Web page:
Why should you clean your razors regularly?
The skin on our face and neck houses a lot of bacteria. Although some skin bacteria aren’t harmful, there are harmful ones too. Some of the most contagious skin bacteria and about 30% of the human race carry this on their skin unknowingly.
Examples of other nasty germs are; fungus candida yeast, this causes athlete’s foot, and it’s the virus that is responsible for causing herpes and warts.
When you shave, it isn’t just lather remains that build upon the straight razor blade. Some germs are ready to take advantage of the micro-abrasions sitting on the razor blade. What this means is germs can be easily transmitted between different skin patches.
This is a guide that talks about straight razor blades that are either shavettes of the traditional cut throat. So keep reading and learn how to clean your classic straight razor blade.
Note: razors are sharp! So be vary careful when handling your razors. Clean slowly and a safe and calm environment.
HOW TO CLEAN A STRAIGHT RAZOR
There are a couple of ingredients you will need before you start cleaning a razor blade, and they are:
- Toothpicks or ear q-tips.
- A sink or bowl.
- Any old toothbrush to be used in scrubbing the straight blade.
- Dishwashing detergent or something similar that is not only soapy but kills bacteria as well.
- Rubbing alcohol or something similar.
Generally, the cleaning is done with warm soapy water, you sterilize with alcohol and then removes any debris or build up with the use of toothpick or q-tip. Below is a detailed step by step breakdown of how the cleaning is done;
STEP 1: CLEAN WITH WARM SOAPY WATER
Firstly, get a bowl or cup and fill it with 4 ounces of warm water. It is best to filter or boil the water to ensure that no water residue will be left behind by the time it dries up. After this, add a few drops of dish detergent.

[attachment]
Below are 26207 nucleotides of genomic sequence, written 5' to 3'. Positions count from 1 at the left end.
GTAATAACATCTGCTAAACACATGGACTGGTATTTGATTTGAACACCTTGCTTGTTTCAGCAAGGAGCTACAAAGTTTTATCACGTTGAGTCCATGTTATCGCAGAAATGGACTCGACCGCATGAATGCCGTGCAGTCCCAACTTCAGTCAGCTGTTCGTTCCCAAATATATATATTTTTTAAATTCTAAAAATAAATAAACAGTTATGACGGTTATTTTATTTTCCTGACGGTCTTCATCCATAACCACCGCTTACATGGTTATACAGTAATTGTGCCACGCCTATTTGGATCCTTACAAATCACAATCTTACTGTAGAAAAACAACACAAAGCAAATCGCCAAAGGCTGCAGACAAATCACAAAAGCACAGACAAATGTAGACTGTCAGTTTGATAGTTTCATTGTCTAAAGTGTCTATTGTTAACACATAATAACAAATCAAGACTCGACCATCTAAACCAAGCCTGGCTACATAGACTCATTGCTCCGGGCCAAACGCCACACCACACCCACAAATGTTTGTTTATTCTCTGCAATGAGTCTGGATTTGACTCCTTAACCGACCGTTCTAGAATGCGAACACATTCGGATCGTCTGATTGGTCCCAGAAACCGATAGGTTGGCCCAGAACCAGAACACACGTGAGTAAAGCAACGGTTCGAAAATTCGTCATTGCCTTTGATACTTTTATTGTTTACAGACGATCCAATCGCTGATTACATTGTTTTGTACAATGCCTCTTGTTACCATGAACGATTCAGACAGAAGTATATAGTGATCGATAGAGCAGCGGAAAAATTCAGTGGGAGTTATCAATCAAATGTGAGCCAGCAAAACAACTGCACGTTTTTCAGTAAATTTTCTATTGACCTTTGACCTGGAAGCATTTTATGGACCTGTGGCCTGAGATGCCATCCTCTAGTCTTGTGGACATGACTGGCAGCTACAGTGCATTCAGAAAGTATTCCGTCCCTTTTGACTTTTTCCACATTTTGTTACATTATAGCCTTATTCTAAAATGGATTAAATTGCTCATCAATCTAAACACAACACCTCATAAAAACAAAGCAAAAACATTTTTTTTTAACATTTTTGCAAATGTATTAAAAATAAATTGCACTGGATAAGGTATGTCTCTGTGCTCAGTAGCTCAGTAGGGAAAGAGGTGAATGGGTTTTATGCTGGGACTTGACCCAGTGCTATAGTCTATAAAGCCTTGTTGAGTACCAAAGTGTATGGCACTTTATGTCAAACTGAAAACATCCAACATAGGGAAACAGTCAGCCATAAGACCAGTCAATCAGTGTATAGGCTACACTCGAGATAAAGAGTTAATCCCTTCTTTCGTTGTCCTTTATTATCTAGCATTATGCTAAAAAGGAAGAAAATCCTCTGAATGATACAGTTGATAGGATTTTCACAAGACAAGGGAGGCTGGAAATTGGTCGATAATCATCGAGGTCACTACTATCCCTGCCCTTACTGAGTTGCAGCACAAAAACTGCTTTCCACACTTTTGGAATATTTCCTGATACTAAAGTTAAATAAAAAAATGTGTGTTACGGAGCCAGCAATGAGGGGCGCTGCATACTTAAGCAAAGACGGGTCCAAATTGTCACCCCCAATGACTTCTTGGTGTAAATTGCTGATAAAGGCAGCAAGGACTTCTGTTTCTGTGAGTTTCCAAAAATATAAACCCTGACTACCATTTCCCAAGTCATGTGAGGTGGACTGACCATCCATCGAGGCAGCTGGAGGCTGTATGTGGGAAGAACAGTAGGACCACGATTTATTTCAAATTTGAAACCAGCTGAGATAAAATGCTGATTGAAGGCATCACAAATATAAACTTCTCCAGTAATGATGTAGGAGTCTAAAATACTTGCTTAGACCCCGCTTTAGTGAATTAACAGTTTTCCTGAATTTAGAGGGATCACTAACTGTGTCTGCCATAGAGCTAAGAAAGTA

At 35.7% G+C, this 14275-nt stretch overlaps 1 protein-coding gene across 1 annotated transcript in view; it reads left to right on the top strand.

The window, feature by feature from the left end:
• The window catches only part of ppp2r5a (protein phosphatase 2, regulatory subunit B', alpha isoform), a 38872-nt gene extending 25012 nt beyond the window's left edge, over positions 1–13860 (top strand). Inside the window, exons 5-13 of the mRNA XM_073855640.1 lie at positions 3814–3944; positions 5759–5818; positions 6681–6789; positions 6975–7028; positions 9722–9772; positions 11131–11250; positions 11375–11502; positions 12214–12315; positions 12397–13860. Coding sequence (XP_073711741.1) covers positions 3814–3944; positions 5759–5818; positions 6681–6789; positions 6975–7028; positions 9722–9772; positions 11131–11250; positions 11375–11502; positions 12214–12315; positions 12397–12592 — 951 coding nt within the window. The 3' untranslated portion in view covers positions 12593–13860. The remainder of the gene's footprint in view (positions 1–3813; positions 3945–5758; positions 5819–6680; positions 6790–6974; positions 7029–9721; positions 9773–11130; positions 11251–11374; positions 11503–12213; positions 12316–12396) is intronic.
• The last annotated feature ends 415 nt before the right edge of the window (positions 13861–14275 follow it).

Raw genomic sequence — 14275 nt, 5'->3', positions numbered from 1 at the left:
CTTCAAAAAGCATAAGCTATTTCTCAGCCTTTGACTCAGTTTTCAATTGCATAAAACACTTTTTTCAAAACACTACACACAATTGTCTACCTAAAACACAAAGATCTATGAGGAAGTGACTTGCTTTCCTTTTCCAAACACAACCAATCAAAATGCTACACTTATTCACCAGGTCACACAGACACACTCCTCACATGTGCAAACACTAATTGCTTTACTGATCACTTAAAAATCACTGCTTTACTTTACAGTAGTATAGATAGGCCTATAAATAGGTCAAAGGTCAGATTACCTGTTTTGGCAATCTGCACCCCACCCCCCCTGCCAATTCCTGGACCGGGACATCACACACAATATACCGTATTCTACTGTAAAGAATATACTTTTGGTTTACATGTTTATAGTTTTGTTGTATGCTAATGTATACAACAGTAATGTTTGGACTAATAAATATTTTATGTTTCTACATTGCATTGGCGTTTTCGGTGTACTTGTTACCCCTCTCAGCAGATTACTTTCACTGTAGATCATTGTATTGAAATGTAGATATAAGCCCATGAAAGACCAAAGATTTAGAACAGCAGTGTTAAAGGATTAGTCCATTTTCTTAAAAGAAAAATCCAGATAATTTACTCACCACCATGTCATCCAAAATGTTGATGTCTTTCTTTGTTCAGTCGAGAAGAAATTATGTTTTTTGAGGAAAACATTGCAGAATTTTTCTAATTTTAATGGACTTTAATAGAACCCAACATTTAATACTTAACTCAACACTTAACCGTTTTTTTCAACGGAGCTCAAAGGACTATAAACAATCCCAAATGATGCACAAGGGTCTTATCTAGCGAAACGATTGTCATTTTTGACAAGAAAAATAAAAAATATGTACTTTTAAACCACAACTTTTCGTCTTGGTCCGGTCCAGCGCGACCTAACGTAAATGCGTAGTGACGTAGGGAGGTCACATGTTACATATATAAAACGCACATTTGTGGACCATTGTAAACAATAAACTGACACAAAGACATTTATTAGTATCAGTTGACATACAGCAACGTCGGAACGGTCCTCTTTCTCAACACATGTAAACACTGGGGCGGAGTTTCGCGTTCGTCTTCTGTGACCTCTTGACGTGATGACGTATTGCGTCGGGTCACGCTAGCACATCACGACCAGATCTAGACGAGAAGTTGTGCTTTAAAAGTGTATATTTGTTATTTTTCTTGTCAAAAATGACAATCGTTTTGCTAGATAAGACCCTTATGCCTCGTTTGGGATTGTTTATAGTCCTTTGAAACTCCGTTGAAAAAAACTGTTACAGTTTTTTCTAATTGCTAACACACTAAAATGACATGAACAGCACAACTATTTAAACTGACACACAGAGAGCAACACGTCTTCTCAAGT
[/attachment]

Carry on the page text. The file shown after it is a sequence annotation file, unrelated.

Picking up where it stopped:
Get any old toothbrush and use it to stir the mixture of the water and detergent around. It is necessary to open up your shavette hinges to make sure all the areas are thoroughly cleaned. And then use the bristles to scrub off soap scum from the handle and the razor.
At least three passes should be made on your straight razor with the soapy water. Dish detergent is best preferred because it is a light cleaner and is very good on metals like silverware.
STEP 2: REMOVE LEFTOVER BUILD-UP OF DEBRIS OR SOAP SCUM
Use the toothpick or ear q-tip to clean any leftover build-up or debris, and do so by going through the razor from the top to the bottom.
With the use of a toothpick, carefully access all the tight crevices for any soap scum or debris. Shavette razors are the best to apply this method because it has more moving parts.
Peradventure the soap scum doesn’t scrape off easily, you can allow the straight razor to stay a few more minutes in water before you try again.
STEP 3: USE ALCOHOL TO STERILIZE THE STRAIGHT RAZOR
Empty out the soapy water from the bowl or cup and clean it thoroughly. Now put about 4 ounces of isopropyl alcohol in the cup. The higher the percentage of alcohol available, the better.
Isopropyl alcohol has a standard percentage of 91%. Ensure you properly clean the toothbrush bristles and wipe out any remains of soapy water. Now, just as you did in step 1, stir the bristles of the toothbrush in the isopropyl alcohol and try to scrub out any leftover soap scum from the straight razor.
When you shave, a build-up of dead skin and sometimes blood is formed. It is good practice to always disinfect the razor. Once you are done using the alcohol, allow it to dry on its own because isopropyl alcohol doesn’t leave behind any form of residue and is quick to evaporate.
Tips to Cleaning a Straight Razor
You should always clean the razor blade, especially after use, because the lather residues and dead skin cells remain on the blade and need to be washed off. If all that residue isn’t washed out, it can dull the edge of the blades. No unique solution is required here, just tap water is sufficient to wash it off.